I live about twenty minutes away from the town I was born in. I spent weekends, holidays, and summers there, and also a year of high school. It’s where I learned to swim, learned to drive, and learned to play hooky – good things and bad things, some not worth keeping, and others that didn’t stick the way they should.
I skipped classes through the rest of high school and well into college; I got a knack for going over the speed limit that sent me to court once. And I still hate being in the water.
But I learned about Jesus in Palmer, Alaska.
That brave lady who’s learning to see in the dark still lives there. She’s the one who took me to church and introduced me to Him when I was little.
And some of it stuck, some of it didn’t – but mostly, what stuck didn’t matter because now I can see that He always did. When I learned to recognize and follow Him, He taught me to see in the dark, too: He showed me how to sort through all the choices and memories that required sifting, and to shine light on the gold that was in them, to see how He had been at work protecting me, teaching me, disciplining me, and pulling me out of a dark place.
So nine years ago, when part of our church peeled off as a new campus to shine a light in that town, we prayed and gave and cheered them on as they invested in the community, meeting in schools and auditoriums and wherever before they could finally settle in a building of their own. They were stirring stagnant water to reveal colors and shapes under murky creek silt. They disturbed the darkness.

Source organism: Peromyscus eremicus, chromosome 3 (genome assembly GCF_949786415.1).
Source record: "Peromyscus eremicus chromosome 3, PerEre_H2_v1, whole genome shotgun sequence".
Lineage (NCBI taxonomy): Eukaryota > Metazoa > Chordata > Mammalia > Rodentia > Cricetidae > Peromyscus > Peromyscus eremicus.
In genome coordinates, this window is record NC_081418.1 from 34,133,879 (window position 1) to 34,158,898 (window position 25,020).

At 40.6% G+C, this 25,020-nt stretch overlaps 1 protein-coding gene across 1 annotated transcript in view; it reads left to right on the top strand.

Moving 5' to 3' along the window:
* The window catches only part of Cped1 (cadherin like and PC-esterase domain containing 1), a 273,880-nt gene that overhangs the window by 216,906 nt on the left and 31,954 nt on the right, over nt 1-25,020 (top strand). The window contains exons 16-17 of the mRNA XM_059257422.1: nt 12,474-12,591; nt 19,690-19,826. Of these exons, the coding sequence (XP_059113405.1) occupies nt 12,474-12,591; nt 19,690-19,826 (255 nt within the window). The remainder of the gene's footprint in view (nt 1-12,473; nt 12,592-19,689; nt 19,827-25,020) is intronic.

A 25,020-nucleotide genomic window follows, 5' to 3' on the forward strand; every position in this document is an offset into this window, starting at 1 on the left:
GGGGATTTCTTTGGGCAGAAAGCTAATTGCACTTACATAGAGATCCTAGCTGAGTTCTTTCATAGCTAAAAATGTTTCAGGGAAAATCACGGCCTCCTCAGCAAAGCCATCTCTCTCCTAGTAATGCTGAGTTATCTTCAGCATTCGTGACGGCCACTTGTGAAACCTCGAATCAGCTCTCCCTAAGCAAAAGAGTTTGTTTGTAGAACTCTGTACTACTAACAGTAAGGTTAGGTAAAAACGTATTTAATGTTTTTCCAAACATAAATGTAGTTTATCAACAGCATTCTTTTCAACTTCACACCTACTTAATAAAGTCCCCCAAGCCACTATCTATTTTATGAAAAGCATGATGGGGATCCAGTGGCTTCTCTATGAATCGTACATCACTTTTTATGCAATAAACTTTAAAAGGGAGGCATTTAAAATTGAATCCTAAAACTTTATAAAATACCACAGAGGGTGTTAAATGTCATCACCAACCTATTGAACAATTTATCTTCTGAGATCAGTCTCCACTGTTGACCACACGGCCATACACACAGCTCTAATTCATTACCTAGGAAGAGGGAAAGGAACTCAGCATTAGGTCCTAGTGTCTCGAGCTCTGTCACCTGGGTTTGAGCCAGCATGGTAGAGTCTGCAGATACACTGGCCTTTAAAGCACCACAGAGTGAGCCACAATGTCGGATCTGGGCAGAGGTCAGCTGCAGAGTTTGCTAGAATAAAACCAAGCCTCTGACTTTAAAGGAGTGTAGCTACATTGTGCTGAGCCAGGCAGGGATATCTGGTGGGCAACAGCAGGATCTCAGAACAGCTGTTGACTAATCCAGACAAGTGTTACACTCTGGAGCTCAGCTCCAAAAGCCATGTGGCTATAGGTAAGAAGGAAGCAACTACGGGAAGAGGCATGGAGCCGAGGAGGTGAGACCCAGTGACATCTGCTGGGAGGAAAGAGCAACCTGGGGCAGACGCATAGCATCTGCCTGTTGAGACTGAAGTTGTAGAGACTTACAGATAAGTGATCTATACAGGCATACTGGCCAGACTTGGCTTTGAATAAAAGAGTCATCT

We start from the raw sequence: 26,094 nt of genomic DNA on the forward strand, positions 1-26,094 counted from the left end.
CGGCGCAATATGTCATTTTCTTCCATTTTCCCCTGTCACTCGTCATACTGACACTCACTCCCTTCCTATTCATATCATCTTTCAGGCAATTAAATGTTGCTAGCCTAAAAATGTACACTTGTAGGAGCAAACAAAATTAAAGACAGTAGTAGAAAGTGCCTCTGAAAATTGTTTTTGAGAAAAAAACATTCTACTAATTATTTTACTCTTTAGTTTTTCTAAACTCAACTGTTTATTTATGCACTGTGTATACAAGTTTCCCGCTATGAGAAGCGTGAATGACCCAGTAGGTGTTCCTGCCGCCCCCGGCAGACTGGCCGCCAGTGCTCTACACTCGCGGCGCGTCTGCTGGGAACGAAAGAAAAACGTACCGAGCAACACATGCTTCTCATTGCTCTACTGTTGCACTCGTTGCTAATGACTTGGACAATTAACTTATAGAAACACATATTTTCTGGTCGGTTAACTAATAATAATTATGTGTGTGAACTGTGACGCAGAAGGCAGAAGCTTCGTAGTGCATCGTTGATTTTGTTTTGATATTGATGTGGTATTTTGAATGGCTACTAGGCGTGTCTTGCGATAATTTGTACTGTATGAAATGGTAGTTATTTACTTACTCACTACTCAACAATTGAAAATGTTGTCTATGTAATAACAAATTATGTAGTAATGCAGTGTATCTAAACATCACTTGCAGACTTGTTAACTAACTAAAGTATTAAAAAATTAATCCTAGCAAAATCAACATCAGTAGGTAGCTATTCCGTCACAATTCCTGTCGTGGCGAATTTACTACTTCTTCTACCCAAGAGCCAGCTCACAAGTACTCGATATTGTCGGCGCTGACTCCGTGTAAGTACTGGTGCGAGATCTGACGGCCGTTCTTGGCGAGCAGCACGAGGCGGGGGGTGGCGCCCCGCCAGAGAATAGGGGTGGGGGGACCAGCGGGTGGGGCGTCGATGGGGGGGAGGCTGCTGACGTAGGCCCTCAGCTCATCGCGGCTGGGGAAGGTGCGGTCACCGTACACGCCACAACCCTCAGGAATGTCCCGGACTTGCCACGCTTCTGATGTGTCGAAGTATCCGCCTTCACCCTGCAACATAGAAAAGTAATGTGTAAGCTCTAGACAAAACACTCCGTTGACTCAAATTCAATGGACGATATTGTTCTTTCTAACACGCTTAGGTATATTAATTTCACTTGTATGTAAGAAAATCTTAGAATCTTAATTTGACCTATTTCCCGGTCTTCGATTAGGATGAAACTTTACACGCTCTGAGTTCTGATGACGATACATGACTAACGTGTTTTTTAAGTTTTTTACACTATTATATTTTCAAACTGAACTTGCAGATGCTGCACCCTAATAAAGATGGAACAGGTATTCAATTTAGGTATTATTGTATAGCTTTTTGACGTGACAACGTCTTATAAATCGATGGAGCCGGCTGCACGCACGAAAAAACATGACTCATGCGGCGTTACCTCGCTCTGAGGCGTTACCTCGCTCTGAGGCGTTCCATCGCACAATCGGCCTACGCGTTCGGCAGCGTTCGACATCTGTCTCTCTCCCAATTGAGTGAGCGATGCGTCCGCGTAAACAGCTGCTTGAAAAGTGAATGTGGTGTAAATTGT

That building was finished this summer, and I drove to it a few weeks ago. The road runs pretty straight from here to there; a little more than twenty minutes up and down hills, curving through roundabouts and passing fields, farms, and my old high school.
I love this town: the weathered buildings, the homesteads, the cottage industries, the farmers’ markets. I even, almost, love the spacious new cookie-cutter subdivisions (but not quite).
It’s changed a lot over the last few decades, but much is the same. Like every town it has good things and bad things, some not worth keeping, and others that didn’t stick the way they should.
I made a left at the stoplight and another left right after that, and the sun that had been at my back faced me.
I was getting weepy I mean, my eyes were watering and I reached for my sunglasses.
Don’t put them on, Love, He said. I want you to see this unfiltered. You should see this in full color.
I put the glasses back on the passenger seat. The sun was low and the light was ablaze on barns, businesses, fields, and houses. The road was a wavy ribbon from the rolling landscape, and I slowed the car down as the new building came up on my right. I turned into the new parking lot, rolled to a stop. People, friends, strangers, were already streaming into the building. The view, all 360 degrees of it, was golden.
I want you to see how beautiful it is here when the lights are on. People are still meeting Me in Palmer, Alaska.